This is why the computer's transformation is not complete. The computer still currently retains remnants of typewriters: keyboards. The same is true with cell phones that have key pads. But the iPad and the iPhone are beginning to pave the future. Touch screens are removing the spatial limitations of keyboards and keypads. When that transition reaches a tipping point, expect to see new configurations for letters and numbers. Why do we need buttons for them at all? Something completely new could be devised. People are already experimenting with it.
In the future, keyboards and keypads will appear just as antiquated as carriage wheels and variety shows.
But let's not stop there. Let's allow this pattern to illiminate one more technological change that's occurring: eBooks. Where I work, there's continual discussion about making book content flexible enough to fit into variety of electronic formats. This means making paper books available in digital formats for Kindle, Nook, iPad, iPhone, and dozens more.
But as we've seen, our first impulse with new technology is to put old content into it—think radio variety shows. But when we put old content into new media, the perceived limitations disappear and the content begins to change. In publishing, we're trying to put the variety show format into the television medium. And sure, we can do that and it will work for a while. But it is not the future of digital reading. "eBook" will someday probably be a funny term, like "horseless carriage." Electronic books are not books at all. Sure, both carriages and cars transport people and good, but they are not the same thing, even if they serve similar purposes. Neither are books the same thing as eBooks, even though we want them to serve similar purposes. The electronic format has its own set of assumptions that will reformat the books we put into it.
So what format will "books" take in the digital context? That’s a great question. There's a lot of experimenting going on out there, with embedded video clips, hyperlinks, character blogs, book trailers, dynamic indexes, iPhone apps, you name it. Already there's one significant change: flipping pages horizontally versus scrolling down vertically. You read the book from left to right horizontally. But in a digital it's a vertical column. But the digital context is not limited to either of these. Someday, we could have some combination of the two. And, depending on whether we scroll horizontally or vertically, that may connote some sort of meaning much the way a paragraph now indicates a shift in focus. We will also be able to create layers, so that we could move forward or backward. Why stay on a single plane?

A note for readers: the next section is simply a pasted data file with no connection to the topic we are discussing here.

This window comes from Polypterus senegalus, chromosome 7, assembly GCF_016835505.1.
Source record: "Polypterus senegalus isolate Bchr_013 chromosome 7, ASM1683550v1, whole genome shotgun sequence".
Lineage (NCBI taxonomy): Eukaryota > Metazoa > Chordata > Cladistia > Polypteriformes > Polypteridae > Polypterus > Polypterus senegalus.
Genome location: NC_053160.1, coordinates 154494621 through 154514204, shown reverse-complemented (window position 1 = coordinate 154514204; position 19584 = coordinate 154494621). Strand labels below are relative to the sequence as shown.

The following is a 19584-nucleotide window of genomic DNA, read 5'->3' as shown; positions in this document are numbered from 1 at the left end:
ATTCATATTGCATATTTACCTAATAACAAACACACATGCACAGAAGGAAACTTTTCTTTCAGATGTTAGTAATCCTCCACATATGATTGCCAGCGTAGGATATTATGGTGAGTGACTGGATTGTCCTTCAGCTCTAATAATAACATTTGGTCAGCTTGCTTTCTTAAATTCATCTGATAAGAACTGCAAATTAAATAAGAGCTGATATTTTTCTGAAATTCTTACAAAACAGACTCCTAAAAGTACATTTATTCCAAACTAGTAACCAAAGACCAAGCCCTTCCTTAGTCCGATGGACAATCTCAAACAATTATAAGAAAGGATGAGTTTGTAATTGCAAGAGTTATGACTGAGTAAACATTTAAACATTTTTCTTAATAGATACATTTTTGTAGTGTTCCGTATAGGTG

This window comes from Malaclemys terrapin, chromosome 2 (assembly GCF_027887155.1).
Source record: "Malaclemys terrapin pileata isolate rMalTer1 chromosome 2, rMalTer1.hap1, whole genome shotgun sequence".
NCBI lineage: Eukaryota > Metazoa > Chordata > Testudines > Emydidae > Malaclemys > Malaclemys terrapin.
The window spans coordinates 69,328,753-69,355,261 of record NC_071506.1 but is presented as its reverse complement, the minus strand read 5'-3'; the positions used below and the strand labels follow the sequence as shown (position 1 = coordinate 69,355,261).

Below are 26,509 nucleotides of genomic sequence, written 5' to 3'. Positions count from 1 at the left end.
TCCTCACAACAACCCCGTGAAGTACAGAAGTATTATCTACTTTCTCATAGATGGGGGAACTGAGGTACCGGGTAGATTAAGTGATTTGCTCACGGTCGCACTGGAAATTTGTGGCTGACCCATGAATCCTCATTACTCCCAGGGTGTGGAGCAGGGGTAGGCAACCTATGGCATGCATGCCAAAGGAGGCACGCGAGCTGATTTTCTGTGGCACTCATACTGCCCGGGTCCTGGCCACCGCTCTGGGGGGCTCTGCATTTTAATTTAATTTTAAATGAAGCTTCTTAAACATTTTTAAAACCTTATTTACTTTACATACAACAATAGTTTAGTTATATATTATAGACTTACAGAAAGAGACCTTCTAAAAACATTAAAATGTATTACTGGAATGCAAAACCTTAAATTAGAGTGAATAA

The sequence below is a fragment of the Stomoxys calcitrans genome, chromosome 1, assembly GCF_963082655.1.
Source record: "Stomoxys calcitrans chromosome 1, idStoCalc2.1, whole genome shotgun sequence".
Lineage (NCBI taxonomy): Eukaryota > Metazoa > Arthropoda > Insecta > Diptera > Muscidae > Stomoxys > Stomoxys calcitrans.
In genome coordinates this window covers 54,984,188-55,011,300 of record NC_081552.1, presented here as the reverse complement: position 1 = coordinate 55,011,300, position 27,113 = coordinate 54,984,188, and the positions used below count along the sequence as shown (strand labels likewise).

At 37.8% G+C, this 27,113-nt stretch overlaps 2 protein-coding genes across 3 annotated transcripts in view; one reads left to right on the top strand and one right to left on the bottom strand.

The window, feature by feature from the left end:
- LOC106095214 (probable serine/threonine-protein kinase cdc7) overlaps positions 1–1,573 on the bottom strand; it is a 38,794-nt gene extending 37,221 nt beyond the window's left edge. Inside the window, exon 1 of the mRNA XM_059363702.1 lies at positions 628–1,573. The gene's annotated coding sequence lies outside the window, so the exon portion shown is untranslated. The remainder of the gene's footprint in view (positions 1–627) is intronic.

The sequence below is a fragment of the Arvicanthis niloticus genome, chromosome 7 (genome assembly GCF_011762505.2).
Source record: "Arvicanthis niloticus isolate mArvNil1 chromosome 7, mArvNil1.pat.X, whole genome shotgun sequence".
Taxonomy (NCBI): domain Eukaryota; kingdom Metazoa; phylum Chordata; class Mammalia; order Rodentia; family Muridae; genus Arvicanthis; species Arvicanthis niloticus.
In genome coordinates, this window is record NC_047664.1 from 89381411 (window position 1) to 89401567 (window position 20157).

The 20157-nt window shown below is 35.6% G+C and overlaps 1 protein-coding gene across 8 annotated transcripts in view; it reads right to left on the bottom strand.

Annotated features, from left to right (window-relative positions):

I'm not sure if the book can be adequately transformed for a digital context and retain its original purpose. What I'm saying is, I don't know if book technology can be improved upon for the purposes it serves. I think users of the Kindle et al. will disagree with me. I certainly may be wrong. But the artificial limits that have been created for the Kindle and the Nook are just that—artificial.
If books ever migrate far enough into the digital context to reach a tipping point, I think they will be transformed. At that point, the book may go the way of the computer keyboard or the telephone keypad. And when that happens, expect to see things reconfigured.
New touchscreen typing (link)
Comic Books in the Electronic Medium (video)